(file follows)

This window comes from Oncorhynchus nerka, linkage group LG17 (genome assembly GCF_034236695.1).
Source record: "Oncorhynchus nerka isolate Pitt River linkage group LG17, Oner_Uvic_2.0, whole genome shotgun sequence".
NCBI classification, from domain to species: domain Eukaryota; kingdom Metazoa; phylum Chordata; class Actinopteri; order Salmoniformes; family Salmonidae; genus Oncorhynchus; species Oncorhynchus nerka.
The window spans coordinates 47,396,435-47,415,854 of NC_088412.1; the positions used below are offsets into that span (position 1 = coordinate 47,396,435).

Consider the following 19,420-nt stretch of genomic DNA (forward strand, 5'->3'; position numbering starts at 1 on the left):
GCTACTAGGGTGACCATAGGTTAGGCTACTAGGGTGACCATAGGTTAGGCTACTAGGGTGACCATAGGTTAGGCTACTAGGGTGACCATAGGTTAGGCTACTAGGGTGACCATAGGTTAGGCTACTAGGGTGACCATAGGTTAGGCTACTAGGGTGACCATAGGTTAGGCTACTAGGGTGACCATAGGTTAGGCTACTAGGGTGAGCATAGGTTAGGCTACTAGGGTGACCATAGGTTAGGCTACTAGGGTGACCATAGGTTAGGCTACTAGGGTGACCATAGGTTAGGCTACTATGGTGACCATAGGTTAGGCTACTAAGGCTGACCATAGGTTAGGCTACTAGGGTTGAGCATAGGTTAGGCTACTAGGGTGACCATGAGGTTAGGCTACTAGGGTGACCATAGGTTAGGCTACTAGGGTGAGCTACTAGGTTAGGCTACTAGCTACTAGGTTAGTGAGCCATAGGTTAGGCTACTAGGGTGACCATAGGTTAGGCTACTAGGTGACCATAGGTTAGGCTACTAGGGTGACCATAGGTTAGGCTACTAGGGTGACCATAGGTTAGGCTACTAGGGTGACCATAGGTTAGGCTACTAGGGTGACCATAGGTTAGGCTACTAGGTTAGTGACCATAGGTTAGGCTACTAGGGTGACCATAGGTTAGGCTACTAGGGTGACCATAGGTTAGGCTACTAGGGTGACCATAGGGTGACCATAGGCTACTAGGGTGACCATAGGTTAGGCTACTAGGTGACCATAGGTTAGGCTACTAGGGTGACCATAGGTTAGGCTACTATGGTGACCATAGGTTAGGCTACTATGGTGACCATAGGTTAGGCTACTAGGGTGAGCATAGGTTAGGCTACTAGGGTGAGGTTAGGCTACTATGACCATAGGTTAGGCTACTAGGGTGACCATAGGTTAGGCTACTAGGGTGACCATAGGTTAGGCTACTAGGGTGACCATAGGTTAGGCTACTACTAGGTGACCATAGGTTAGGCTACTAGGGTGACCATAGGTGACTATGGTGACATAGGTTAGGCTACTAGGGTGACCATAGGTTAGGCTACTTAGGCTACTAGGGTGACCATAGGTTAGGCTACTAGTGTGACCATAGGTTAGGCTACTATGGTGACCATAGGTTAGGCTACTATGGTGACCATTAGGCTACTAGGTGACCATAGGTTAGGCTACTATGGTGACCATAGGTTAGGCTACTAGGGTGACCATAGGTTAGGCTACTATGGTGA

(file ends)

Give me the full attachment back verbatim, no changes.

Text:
This window comes from Oncorhynchus nerka, linkage group LG17 (genome assembly GCF_034236695.1).
Source record: "Oncorhynchus nerka isolate Pitt River linkage group LG17, Oner_Uvic_2.0, whole genome shotgun sequence".
NCBI classification, from domain to species: domain Eukaryota; kingdom Metazoa; phylum Chordata; class Actinopteri; order Salmoniformes; family Salmonidae; genus Oncorhynchus; species Oncorhynchus nerka.
The window spans coordinates 47,396,435-47,415,854 of NC_088412.1; the positions used below are offsets into that span (position 1 = coordinate 47,396,435).

Consider the following 19,420-nt stretch of genomic DNA (forward strand, 5'->3'; position numbering starts at 1 on the left):
GCTACTAGGGTGACCATAGGTTAGGCTACTAGGGTGACCATAGGTTAGGCTACTAGGGTGACCATAGGTTAGGCTACTAGGGTGACCATAGGTTAGGCTACTAGGGTGACCATAGGTTAGGCTACTAGGGTGACCATAGGTTAGGCTACTAGGGTGACCATAGGTTAGGCTACTAGGGTGACCATAGGTTAGGCTACTAGGGTGAGCATAGGTTAGGCTACTAGGGTGACCATAGGTTAGGCTACTAGGGTGACCATAGGTTAGGCTACTAGGGTGACCATAGGTTAGGCTACTATGGTGACCATAGGTTAGGCTACTAAGGCTGACCATAGGTTAGGCTACTAGGGTTGAGCATAGGTTAGGCTACTAGGGTGACCATGAGGTTAGGCTACTAGGGTGACCATAGGTTAGGCTACTAGGGTGAGCTACTAGGTTAGGCTACTAGCTACTAGGTTAGTGAGCCATAGGTTAGGCTACTAGGGTGACCATAGGTTAGGCTACTAGGTGACCATAGGTTAGGCTACTAGGGTGACCATAGGTTAGGCTACTAGGGTGACCATAGGTTAGGCTACTAGGGTGACCATAGGTTAGGCTACTAGGGTGACCATAGGTTAGGCTACTAGGTTAGTGACCATAGGTTAGGCTACTAGGGTGACCATAGGTTAGGCTACTAGGGTGACCATAGGTTAGGCTACTAGGGTGACCATAGGGTGACCATAGGCTACTAGGGTGACCATAGGTTAGGCTACTAGGTGACCATAGGTTAGGCTACTAGGGTGACCATAGGTTAGGCTACTATGGTGACCATAGGTTAGGCTACTATGGTGACCATAGGTTAGGCTACTAGGGTGAGCATAGGTTAGGCTACTAGGGTGAGGTTAGGCTACTATGACCATAGGTTAGGCTACTAGGGTGACCATAGGTTAGGCTACTAGGGTGACCATAGGTTAGGCTACTAGGGTGACCATAGGTTAGGCTACTACTAGGTGACCATAGGTTAGGCTACTAGGGTGACCATAGGTGACTATGGTGACATAGGTTAGGCTACTAGGGTGACCATAGGTTAGGCTACTTAGGCTACTAGGGTGACCATAGGTTAGGCTACTAGTGTGACCATAGGTTAGGCTACTATGGTGACCATAGGTTAGGCTACTATGGTGACCATTAGGCTACTAGGTGACCATAGGTTAGGCTACTATGGTGACCATAGGTTAGGCTACTAGGGTGACCATAGGTTAGGCTACTATGGTGA